THE Phoenix Park Murders in 1882, one historian said in The Queen v Patrick O’Donnell (TG4 Player, Wednesday/TG4), a feature-length documentary based on Seán Ó Cuirreáin’s book of the same name, century 19 is equivalent to the assassination of John F Kennedy.
The brutal daylight murders of Ireland’s Chief of Staff Lord Frederick Cavendish and his Undersecretary Thomas Burke, who had been stabbed with a surgical knife multiple times and had his throat slashed, quickly traveled the world.
Queen Victoria was deeply moved by the atrocities, Prime Minister William Gladstone as well as the whole of England. Even nationalist leaders who despised Burke condemned the killings. The Irish public, too, has been largely repelled by what happened.
The five perpetrators – Dan Curley, Joe Brady, Michael Fagan, Thomas Caffrey and Tim Kelly – were members of the self-styled Invincibles, a shadowy assassination group formed solely to kill British government figures in Ireland.
That day, there was a sixth Invincibility in the Park: James Carey, a Fenian bricklayer, contractor, and leader. His job was to point out the intended victims as they strolled through the Park.
Tomás Seoighe’s brilliant film focuses on what happens after the bloodthirsty events: a tangled story – revolving around two men, Patrick O’Donnell and James Carey – involving secrets, lies, betrayal, murder on a ship bound by South Africa, political opportunism, courtroom drama and ultimately a gross lapse of justice, the keys remain hidden in the documents. sealed for 100 years.
The man tasked with bringing the Phoenix Park killers to justice is the wily Armagh-born Chief Executive John Mallon, widely regarded as Ireland’s most famous detective and commanding a unit consisting of 13 elite people.
Mallon’s background meant that he was steeped in the nationalist tradition. He knew exactly what kind of man he was looking for and it wasn’t long before he locked six of them in separate cells.
Mallon, a master of manipulation who used trickery and deception to get suspects to confess, played these men against each other. However, the one he actually played as a violinist was Carey, who sang like a canary to dodge the hangman’s noose that would soon wrap around the necks of five of his teammates.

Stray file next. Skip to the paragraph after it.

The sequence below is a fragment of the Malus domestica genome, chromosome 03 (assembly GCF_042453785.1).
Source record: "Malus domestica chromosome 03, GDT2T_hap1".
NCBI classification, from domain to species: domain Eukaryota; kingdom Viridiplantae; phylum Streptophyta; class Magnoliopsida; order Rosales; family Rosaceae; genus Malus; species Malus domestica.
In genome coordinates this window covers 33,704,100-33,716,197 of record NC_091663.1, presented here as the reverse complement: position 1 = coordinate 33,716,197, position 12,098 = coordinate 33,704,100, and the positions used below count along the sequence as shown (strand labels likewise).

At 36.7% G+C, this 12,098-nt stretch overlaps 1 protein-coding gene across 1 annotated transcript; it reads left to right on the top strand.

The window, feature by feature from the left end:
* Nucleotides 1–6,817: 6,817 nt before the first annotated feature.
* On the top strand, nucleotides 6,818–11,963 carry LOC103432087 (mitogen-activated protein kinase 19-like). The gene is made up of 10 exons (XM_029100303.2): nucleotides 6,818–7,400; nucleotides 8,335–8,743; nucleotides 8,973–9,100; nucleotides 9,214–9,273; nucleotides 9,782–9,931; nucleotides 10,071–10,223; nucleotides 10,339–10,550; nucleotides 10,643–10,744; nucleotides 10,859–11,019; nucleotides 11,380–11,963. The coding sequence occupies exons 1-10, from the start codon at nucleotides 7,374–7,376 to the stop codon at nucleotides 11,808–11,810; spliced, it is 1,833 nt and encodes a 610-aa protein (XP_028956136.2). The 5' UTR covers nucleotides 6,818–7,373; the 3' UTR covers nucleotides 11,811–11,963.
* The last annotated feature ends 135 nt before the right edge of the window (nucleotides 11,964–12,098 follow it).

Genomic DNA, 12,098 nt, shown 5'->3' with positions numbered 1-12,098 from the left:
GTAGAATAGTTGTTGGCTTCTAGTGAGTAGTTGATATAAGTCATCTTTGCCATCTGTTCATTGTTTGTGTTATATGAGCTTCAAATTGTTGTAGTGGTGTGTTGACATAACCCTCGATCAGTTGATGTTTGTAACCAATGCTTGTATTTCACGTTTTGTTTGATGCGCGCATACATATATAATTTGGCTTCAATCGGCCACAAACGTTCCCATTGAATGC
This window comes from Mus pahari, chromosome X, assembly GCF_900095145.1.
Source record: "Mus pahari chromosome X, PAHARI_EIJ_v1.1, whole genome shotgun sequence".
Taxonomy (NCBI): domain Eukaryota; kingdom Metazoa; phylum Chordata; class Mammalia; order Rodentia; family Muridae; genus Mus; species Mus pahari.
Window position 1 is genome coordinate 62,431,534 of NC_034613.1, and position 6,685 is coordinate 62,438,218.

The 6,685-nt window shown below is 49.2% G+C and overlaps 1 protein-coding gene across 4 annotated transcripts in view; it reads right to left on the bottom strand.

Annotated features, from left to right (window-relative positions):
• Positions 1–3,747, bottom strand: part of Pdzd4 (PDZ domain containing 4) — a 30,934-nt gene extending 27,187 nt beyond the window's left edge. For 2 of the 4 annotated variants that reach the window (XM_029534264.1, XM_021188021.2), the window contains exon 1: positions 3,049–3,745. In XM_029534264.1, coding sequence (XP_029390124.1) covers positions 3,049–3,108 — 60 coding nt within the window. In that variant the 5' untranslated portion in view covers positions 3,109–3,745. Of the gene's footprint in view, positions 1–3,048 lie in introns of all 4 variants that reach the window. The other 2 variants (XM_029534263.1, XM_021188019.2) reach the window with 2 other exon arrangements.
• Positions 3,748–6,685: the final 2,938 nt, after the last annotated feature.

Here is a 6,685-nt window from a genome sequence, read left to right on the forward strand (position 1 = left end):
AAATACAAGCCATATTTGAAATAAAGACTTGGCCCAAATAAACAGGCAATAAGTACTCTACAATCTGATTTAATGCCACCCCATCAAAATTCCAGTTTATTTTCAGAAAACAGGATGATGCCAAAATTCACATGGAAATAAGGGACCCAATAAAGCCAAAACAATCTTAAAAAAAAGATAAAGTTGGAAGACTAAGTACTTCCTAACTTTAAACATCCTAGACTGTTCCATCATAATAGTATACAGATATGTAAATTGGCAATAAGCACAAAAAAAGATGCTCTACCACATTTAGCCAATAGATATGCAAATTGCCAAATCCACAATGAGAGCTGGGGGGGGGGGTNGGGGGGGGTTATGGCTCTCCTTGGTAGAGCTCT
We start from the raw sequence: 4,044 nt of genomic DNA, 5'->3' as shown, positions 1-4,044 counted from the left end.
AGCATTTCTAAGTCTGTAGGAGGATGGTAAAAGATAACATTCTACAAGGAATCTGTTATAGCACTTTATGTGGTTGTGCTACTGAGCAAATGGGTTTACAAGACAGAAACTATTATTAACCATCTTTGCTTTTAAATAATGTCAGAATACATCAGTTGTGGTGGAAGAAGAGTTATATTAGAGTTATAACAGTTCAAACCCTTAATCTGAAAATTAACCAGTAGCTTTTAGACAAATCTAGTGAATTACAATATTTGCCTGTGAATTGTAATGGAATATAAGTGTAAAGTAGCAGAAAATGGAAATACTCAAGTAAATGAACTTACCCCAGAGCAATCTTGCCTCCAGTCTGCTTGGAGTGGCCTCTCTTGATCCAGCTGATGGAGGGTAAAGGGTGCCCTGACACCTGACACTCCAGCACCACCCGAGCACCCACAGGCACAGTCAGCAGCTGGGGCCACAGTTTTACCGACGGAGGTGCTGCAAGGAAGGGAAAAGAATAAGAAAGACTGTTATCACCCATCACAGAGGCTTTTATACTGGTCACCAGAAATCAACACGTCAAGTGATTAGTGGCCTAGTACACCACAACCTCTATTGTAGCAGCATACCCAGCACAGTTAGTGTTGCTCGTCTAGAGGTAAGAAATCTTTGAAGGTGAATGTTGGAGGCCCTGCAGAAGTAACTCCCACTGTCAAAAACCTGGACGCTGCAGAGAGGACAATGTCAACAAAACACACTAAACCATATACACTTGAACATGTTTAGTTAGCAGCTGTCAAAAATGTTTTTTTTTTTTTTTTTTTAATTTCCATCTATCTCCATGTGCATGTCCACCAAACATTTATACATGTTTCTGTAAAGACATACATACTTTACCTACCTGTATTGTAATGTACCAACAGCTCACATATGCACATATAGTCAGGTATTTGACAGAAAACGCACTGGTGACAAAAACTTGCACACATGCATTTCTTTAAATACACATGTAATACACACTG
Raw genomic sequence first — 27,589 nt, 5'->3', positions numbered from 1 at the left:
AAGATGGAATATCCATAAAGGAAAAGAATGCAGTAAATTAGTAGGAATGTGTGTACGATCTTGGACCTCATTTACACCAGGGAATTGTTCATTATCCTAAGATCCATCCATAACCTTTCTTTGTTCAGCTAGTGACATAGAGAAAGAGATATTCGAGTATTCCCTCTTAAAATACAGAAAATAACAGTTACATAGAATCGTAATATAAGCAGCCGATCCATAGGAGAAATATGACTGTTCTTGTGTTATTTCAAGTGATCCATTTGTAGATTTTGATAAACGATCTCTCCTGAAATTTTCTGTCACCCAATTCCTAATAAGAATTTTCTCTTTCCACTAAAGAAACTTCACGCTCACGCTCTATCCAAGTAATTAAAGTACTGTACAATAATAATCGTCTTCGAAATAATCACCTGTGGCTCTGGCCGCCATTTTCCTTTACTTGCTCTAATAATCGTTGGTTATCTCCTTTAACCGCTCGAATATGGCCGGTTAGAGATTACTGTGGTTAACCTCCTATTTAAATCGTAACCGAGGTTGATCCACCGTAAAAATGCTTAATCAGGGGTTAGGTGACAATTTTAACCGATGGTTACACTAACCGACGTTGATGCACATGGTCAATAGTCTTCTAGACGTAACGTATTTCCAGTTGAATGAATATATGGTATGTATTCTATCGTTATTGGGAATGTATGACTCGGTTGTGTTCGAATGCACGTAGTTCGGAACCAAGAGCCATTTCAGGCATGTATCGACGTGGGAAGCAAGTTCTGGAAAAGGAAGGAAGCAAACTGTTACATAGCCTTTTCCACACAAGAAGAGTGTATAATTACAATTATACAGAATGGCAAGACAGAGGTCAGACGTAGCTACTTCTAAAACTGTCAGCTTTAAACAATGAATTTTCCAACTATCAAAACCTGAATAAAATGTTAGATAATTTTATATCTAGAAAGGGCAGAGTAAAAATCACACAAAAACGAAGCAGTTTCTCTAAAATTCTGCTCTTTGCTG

The betrayal deepened for one of the five, Dan Curley. Just two months earlier, he’d been godfather to Carey’s child.
Carey knows the cost of turning an informant. Mallon couldn’t send him to England or America, as he would be recognized and killed (he was known to be a petty thief anyway). Instead, he sent him and his family to South Africa on SS Melrose.
Carey is bound for Natal under a new name: James Power. On the ship, Carey met Patrick O’Donnell, who had briefly returned to his home in Gweedore, Donegal, after many years in America working in various jobs in various parts of the country.
Middle-aged O’Donnell, who was traveling with a 20-year-old woman named Susan Gallagher and shared a cabin with her (it later emerged that he had an ex-wife in Philadelphia), was on his way to Johannesburg to find get a job in diamond mines.
The two became friends. But someone gave O’Donnell an Irish newspaper with sketches by James Carey. O’Donnell immediately recognized the man he knew as James Power and apparently decided to confront him – with a gun.
There are several accounts of what happened during the bar brawl. What is certain is that O’Donnell shot Carey three times and was put on trial for murder in the Old Bailey.
The twists and turns in the courtroom, the ways in which various constituents tried to cast O’Donell as a hero or villain (nationalists fueled the myth that he was elected). go to assassinate Carey, when in fact he doesn’t appear to have ever had any political convictions) and the shudder it sends through the British establishment form from top to bottom leaves the viewer absolutely delighted .
It’s an incredibly polished piece, benefiting from solid performances by Eoghan Mac Giolla Bhríde as O’Donnell and Stephen Jones as Carey.
https://www.independent.ie/entertainment/television/tv-reviews/history-rendered-as-an-utterly-thrilling-drama-in-the-queen-v-patrick-odonnell-41455228.html History is recreated as a thrilling drama in The Queen v Patrick O’Donnell